April 24, 2005

Britain And Multiculturalism

I didn't do much for St. George's Day, I'll admit that, but I knew when it was and I knew it was coming without the media hype. I may only be half English but I do really like this place. Everyone whinges about how everyone else thinks it's uncool to be proud of this country even though most people are proud of it. They just don't want to admit to being proud in case they get labelled as something untoward.

The biggest downer on yesterday was that the BNP published their hate document… I mean manifesto… no, wait, I do mean hate document. Typical of that shower that they try to hijack a day which needs to be rehabilitated and saved from their nasty little claws.

One of these idiots main planks is to stop "multiculturalism" and preserve the British culture…





The huge majority of people here are not racist scum. The British are crap at racism really. The French get big scary, nearly elected Jean-Marie Le Pen. Who do we get? A bunch of moronic thugs in suits called the BNP. The British are theoretically misanthropic (they 'hate' the French, the Americans, the Germans, the 'immigrants') but introduce a Brit to anyone, foreign or not and they'll be charming, friendly, polite. We can't do it, we can't manage to be that nasty when faced with actual other people.

And as for ending multicuturalism and favouring the British… that's fucking absurd. Who are the British? Seriously. Who are they?

The British are the perfect mongrel race. Whilst all those thoroughbred dogs with their defects, mental problems, breathing problems, hearing problems, are wandering around costing thousands in vet bills, the mongrels are out there, friendly and healthy and content. And that is what Britain is. Who are we? Celts, Vikings, Angles, Saxons, Romans, Normans, Hugenoets, Dutch, Jews, Indians, Pakistanis, Poles, Germans, Chinese… all these races have at sometime settled here in large numbers.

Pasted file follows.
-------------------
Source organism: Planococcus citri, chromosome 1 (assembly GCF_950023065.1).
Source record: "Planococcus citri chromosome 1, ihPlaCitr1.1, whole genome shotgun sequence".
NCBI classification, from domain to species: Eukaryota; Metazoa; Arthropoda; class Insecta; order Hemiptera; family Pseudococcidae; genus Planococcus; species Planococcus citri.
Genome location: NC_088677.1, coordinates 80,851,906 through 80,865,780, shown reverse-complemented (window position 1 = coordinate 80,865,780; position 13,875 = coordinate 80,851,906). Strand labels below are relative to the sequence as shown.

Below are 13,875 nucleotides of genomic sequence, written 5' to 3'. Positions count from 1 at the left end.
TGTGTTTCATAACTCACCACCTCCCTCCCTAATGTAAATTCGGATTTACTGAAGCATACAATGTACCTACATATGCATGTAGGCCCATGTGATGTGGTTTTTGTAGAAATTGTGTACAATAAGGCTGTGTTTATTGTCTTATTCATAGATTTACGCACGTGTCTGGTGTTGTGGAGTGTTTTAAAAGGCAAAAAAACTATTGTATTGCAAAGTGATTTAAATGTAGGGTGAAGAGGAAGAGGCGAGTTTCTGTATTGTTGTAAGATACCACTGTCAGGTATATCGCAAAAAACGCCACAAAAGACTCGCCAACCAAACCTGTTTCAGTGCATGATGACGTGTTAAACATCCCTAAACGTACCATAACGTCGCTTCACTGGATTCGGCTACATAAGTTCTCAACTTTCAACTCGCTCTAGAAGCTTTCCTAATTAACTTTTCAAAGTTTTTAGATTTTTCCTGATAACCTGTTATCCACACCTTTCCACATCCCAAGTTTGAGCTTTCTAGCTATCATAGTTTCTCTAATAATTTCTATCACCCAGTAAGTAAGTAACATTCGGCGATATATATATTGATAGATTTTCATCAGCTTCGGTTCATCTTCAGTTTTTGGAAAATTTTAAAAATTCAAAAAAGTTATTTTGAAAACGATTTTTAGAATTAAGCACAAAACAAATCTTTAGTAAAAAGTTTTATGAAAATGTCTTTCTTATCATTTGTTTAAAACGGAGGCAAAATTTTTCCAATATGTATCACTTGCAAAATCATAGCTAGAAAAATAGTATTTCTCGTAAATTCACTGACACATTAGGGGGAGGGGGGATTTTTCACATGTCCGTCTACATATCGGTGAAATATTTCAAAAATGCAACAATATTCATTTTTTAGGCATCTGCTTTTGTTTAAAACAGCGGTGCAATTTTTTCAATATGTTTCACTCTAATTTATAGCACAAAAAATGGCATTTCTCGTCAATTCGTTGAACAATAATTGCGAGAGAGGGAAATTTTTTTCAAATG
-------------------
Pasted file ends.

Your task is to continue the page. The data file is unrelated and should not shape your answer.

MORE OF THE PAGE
And to what effect? From the food we eat, the clothes we wear, the music we listen to, the films we watch, the books we read, the art, the language, the sport, that's where the justification comes from. That's where we draw the defences against racist scum comes from.

What do the BNP want? A Britain of Brits? Who are they? Not the Anglo-Saxons of far right myth as they are immigrants themselves. The British are the greatest myth ever perpetuated. They are not a race, they are a mentality, based on the principal of whoever arrives must bring something to the party. And the immigrants brought. They brought loads.

Campaign for an end to multiculturalism if you want (and are thick). But it's Cnut and the sea here, it's too little too late, and this nation would be a lot worse if it lost that ideology of the beautiful mess.

Cnut, for the record was Scandanavian. And St. George was (probably) Greek. Funny how it's always been the way.

- 32 comments by 1 or more people Not publicly viewable

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  1. Amen to that. It seems there are two main camps on the issue of culture. Those who want to preserve "British" culture and those who embrace all culture… except anything considered "British". sigh

    24 Apr 2005, 18:05

  2. Well said, Holly. Here's hoping the BNP scum have a lousy election.

    24 Apr 2005, 18:23

  3. Bravo.

    I feel a quotation from The Screwtape Letters coming on.

    (for those who haven't read it: you should. Cliffnotes: Screwtape is a senior demon advising his nephew Wormwood on how best to turn his 'patient' away from Christianity.)